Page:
If your sink drain gets backed up, you probably reach for the liquid drain cleaner to solve the problem. But if that doesn’t work, what do you do? Watch this video to find out some other tried and true methods of unclogging a sink drain.
Try using a simple drain cleaner to see if this fixes the problem.
Detach the sink plug from the pivot rod under the sink.
Take out the the sink plug and remove any foreign material from it.
If the clog remains, use a plunger. Reattach the pivot rod (without replacing the sink plug).
Fill the sink with some water (if needed) to create a seal for the plunger and plunge the drain a few times.
If that doesn’t work, use an auger/drain snake.
Push the auger through the drain until it reaches the clog.
Not working? Check the drain trap.
Place a container for catching water under the drain. Remove the trap and clean out if needed.
For tougher clogs, use the auger/drain snake in the pipes.
Read Video Transcript
Unfortunately, a slow drain usually isn’t the type of problem that just goes away on its own. Sooner or later you have to fix it. While clearing all that mess out of the drain isn’t a pleasant task, there are several ways you can try to fix the problem yourself before calling a professional.
There are of course many different types of chemical drain openers that will work on drains in kitchen sinks, bathroom sinks and bathtubs. If you try any of these chemical cleaners, please be sure to read and follow all instructions on the packaging carefully.
Here, I’ll discuss a few other, non-chemical ways to address the more serious clogs in the drain.
Whatever method you choose, you’ll find the products and tools you need at your local independent home improvement retailer. The staff there will be happy to answer any of your questions.
We’ll start with the simplest method of clearing a drain in the bathroom sink. If a drain is completely clogged and no water will go down, first try removing the pop-up drain.
The pop-up is attached to a pivot rod behind the drain. First loosen the nut attached to the drain and remove the pivot rod. Now you can remove the pop-up. This often collects hair, which creates a clog.
The next thing you can do is to try a simple suction cup plunger. Be sure to leave the pop-up out but replace the pivot rod and tighten the nut. This is so water won’t leak out.
Let hot water run until it is about 2 inches deep in the sink. The water helps form a seal for the plunger, which you will place directly over the drain. Pump the plunger several times to try to remove the clog.
If that does not work, try an auger, also called a drain snake. These have a handle that spins the wire shaft and a blade at the other end that breaks up the clog.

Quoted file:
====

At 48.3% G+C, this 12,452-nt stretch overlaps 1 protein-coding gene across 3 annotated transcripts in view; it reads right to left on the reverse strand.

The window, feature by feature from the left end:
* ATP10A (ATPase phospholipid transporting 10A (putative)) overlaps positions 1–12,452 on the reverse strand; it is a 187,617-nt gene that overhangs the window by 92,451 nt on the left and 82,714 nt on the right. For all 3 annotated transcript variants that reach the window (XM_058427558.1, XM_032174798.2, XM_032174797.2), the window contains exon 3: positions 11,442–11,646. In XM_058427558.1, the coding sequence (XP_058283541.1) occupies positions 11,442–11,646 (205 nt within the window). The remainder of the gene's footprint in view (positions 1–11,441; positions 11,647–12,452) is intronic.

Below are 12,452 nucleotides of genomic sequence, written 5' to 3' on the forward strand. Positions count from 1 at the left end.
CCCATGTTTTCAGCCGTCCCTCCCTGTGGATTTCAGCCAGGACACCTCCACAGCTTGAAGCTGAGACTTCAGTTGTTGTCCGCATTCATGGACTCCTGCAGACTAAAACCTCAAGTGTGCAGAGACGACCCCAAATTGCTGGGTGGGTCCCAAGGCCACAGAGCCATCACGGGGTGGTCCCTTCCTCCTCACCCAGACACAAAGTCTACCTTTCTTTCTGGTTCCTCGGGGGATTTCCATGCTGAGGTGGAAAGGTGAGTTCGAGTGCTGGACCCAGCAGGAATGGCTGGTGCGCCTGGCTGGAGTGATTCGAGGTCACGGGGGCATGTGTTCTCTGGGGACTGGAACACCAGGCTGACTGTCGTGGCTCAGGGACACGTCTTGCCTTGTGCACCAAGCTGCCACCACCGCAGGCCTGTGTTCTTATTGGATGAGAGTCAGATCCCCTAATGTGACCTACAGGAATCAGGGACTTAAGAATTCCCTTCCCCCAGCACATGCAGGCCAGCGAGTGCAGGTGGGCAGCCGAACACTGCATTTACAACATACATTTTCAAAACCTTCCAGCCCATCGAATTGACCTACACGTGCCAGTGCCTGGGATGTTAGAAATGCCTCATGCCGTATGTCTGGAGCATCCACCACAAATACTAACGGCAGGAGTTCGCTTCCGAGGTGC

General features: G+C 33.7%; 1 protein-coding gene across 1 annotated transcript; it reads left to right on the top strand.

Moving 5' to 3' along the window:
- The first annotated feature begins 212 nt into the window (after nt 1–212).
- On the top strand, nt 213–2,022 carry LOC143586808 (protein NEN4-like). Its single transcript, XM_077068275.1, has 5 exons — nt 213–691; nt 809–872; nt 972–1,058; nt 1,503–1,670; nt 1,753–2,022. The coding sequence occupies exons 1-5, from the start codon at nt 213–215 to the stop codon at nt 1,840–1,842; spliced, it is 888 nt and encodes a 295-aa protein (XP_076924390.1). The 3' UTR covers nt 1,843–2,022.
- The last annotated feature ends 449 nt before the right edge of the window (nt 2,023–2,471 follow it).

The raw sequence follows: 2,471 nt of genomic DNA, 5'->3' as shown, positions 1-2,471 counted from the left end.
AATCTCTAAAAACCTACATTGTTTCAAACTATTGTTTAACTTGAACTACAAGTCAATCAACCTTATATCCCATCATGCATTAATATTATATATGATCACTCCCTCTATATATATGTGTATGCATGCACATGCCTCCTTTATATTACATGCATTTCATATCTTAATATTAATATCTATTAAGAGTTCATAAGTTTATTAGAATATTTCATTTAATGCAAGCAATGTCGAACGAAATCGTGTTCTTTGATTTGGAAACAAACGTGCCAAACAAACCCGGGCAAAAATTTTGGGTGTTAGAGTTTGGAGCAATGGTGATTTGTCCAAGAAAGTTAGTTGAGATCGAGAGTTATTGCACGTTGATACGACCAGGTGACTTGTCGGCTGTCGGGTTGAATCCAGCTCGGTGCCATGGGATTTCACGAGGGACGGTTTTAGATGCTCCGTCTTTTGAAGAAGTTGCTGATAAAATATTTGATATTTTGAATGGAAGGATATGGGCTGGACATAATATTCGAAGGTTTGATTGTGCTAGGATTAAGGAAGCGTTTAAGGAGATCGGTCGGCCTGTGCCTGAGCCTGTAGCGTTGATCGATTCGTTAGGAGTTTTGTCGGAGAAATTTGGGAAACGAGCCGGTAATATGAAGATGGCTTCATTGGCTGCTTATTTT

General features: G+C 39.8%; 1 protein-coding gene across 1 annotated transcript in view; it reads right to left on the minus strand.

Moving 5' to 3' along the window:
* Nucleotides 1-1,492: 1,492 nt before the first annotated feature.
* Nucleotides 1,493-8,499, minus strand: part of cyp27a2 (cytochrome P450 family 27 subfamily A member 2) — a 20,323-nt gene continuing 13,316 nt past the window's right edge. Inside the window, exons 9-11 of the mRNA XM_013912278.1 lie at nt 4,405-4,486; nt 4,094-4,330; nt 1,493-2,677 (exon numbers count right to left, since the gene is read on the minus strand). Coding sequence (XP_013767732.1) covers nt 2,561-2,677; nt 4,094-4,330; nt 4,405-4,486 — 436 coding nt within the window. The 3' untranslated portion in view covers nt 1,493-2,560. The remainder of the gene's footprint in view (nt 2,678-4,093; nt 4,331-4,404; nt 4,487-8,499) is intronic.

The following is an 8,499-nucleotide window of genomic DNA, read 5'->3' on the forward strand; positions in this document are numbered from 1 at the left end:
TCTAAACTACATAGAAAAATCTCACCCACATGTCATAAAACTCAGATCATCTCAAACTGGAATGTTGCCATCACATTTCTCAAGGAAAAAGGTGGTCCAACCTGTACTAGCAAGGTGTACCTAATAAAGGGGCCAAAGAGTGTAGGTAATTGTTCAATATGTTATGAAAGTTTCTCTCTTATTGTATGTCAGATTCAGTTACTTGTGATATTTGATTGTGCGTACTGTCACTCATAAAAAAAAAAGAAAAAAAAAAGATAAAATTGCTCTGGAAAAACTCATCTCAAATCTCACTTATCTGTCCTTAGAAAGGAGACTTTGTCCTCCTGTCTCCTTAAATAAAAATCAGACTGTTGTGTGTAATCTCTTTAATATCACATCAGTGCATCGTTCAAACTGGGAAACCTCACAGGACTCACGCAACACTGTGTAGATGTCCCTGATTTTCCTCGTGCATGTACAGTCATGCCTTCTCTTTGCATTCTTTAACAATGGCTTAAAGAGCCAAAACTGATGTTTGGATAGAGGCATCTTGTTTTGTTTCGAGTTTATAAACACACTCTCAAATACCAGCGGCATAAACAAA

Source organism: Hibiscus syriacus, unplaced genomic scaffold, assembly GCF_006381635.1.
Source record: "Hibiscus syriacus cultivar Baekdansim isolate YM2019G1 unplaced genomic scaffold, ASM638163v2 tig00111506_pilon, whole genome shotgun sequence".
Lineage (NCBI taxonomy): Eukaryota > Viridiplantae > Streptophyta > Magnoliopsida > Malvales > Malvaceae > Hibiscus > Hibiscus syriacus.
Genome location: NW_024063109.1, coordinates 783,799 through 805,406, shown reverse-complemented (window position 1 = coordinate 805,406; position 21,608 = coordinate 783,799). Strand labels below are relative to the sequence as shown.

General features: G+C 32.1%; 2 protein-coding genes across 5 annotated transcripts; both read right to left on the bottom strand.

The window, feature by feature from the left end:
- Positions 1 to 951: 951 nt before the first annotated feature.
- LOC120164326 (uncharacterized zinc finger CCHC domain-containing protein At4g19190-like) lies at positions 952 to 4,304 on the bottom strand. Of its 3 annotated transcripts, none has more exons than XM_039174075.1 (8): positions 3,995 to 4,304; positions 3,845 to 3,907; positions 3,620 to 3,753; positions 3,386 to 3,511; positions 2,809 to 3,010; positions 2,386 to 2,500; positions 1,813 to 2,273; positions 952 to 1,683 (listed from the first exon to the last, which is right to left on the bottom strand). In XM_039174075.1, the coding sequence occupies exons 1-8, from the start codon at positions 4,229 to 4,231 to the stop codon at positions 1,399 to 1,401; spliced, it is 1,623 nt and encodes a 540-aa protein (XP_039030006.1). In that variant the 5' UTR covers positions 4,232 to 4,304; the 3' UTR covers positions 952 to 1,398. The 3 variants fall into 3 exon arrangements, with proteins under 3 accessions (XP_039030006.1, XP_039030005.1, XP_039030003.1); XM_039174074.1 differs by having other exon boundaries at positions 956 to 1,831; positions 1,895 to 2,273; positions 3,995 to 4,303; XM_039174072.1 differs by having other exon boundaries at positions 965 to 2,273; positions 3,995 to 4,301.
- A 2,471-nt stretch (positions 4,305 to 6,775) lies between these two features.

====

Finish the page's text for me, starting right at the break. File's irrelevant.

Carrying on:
To use it, push the auger through the drain as far as you can until it reaches a block. Then, tighten the thumbscrew and rotate the handle. The auger should begin to work its way through the pipe and break up any blockage. You may have to repeat this several times.
Another way of cleaning out the drain is to take apart the trap. Underneath every sink and tub is a trap (like this one) that holds water to prevent sewer gasses from coming up through the drain and into the house. This is often the place where a clog occurs, and it’s pretty easy to remove and clean out. Just loosen the slip nuts at both ends of the trap using a pair of channel locking pliers, then remove the trap from the drain assembly and clean it out if necessary.
For tough clogs, you may have to remove the trap to feed the auger in through the drain coming out of the wall rather than make it bend around the trap.
You can use these same tools for clearing out a clog in the bathtub, the kitchen sink or a utility sink. More than likely, one of these methods will remove the clog. However, if these methods do not work, check with your local independent home improvement retailer to see what other tools or products may be available.
If you have questions about this or any other home improvement project, be sure to read our list of Frequently Asked Questions for this video. And be sure to print out our Project Instructions, which includes a Tools and Materials checklist, before visiting your local independent home improvement retailer. That’s where you’ll find all the products and helpful advice to complete your project. If you’re not sure where to find your local store, check out our Store Locator.
Good luck with your project and thanks for watching.Close Transcript